RTI law: Bridging the gap between promise and practice
The euphoria accompanying the fall of the Berlin Wall and the end of the Cold War era late last century was followed by an upsurge of democracy in the new republics and a resurgence in nominal democracies. One manifestation of this was the global rush to adopt the Right to Information (RTI) or Freedom of Information (FOI) Act. Out of around 130 countries which have enacted the law so far, a large majority did so in the last three decades. Bangladesh adopted it in 2009.
The ostensive purpose of the law is to establish the right of citizens to access information about the functioning of their governments. By doing so, they are able to monitor the work of public authorities. It is based on the concept that since, in democracy, governments serve as representatives of the people, the latter have the right to obtain almost every information that their governments possess or create. The law is a potent tool for political accountability.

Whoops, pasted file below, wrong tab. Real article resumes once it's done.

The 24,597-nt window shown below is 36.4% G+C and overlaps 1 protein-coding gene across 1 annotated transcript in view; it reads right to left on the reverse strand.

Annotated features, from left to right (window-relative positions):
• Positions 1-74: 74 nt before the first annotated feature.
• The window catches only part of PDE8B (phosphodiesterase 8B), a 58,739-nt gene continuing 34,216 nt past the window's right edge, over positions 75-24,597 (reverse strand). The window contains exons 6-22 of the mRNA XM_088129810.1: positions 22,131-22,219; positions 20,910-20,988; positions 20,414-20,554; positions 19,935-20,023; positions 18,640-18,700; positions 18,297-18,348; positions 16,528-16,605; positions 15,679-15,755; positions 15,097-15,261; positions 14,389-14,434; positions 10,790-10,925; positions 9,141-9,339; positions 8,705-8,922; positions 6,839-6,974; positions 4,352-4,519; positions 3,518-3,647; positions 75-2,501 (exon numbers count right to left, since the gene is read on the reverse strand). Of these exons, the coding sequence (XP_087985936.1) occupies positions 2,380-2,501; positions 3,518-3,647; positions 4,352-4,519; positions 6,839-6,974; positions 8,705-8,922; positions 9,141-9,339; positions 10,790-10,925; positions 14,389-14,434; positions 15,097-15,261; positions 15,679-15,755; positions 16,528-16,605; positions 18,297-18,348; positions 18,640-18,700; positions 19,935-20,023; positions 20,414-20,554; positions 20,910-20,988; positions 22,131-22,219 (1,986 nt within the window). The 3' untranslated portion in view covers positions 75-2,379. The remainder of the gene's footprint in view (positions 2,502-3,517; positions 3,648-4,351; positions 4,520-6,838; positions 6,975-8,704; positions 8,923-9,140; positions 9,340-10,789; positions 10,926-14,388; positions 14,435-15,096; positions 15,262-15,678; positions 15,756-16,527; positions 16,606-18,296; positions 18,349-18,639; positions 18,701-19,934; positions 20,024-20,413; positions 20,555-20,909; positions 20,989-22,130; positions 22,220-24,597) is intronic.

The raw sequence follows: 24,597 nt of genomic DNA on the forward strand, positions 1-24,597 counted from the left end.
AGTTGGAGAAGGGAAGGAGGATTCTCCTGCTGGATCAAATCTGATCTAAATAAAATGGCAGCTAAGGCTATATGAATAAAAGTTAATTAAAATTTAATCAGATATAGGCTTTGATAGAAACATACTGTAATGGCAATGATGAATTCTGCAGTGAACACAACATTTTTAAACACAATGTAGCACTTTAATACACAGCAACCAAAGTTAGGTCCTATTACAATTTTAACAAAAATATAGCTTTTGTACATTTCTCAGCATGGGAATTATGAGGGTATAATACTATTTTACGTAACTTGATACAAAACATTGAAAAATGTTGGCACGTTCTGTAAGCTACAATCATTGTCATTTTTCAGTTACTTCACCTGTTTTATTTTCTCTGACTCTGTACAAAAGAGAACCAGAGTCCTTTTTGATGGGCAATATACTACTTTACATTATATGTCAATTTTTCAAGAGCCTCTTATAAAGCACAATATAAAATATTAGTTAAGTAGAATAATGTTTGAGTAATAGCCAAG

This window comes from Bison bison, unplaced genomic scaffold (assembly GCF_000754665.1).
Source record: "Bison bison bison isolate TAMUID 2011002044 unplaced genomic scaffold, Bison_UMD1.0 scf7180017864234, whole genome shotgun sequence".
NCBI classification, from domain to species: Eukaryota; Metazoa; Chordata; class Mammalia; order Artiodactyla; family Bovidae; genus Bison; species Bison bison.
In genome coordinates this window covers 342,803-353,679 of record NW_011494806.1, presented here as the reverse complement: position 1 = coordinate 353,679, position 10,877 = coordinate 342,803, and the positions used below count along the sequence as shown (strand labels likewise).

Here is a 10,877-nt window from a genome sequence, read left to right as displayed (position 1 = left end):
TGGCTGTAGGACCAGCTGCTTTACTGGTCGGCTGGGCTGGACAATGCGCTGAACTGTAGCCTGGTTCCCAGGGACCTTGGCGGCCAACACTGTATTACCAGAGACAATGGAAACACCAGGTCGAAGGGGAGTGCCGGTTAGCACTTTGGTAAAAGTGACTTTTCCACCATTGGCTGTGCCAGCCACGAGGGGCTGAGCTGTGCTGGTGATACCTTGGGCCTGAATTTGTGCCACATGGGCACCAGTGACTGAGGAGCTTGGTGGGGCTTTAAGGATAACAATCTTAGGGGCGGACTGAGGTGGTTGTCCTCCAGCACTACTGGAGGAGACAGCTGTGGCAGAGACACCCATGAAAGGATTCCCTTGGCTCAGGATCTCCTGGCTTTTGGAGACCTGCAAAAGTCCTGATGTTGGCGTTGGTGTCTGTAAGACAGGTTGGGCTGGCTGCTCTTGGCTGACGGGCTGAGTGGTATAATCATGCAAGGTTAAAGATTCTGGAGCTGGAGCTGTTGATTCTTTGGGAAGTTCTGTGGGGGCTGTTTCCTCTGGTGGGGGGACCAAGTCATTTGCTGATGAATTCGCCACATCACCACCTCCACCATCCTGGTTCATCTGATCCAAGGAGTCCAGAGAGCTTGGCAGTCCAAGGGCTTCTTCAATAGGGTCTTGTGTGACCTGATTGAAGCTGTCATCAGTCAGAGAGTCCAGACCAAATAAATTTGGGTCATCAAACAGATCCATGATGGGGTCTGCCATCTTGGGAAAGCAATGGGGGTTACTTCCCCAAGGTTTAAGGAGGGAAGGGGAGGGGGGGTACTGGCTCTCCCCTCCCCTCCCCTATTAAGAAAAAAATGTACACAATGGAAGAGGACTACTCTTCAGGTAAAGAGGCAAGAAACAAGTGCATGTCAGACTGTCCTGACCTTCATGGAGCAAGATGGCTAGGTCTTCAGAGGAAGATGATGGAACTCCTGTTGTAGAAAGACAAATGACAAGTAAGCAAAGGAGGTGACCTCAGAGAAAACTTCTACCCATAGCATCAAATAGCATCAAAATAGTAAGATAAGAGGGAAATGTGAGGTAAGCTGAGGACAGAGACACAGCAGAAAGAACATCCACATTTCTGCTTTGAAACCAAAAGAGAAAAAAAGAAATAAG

In recent days, however, a growing literature on the subject is progressively turning despondent about the prospects of the law. The growing gap between the promise of RTI/FOI law and its practice in many countries has led scholars to refer to it as "democratic window dressing". They argue that a key reason for governments to adopt the law is to benefit from the image it provides of democratic governance, rather than a means to introduce more transparent governance.
As Bangladesh commemorates the tenth anniversary of RTI, we are hung up on counting the number of RTI applications rather than their impact.
The Preamble to the Act clearly states that the basic objective of the law is to ensure "peoples' right to information." It goes on to underline that through the exercise of this right, two goals are achieved: one, "empowerment of the people" as "owners of all powers of the republic", and two, increased "transparency and accountability" of all public offices, leading to decreased corruption and increased "good governance".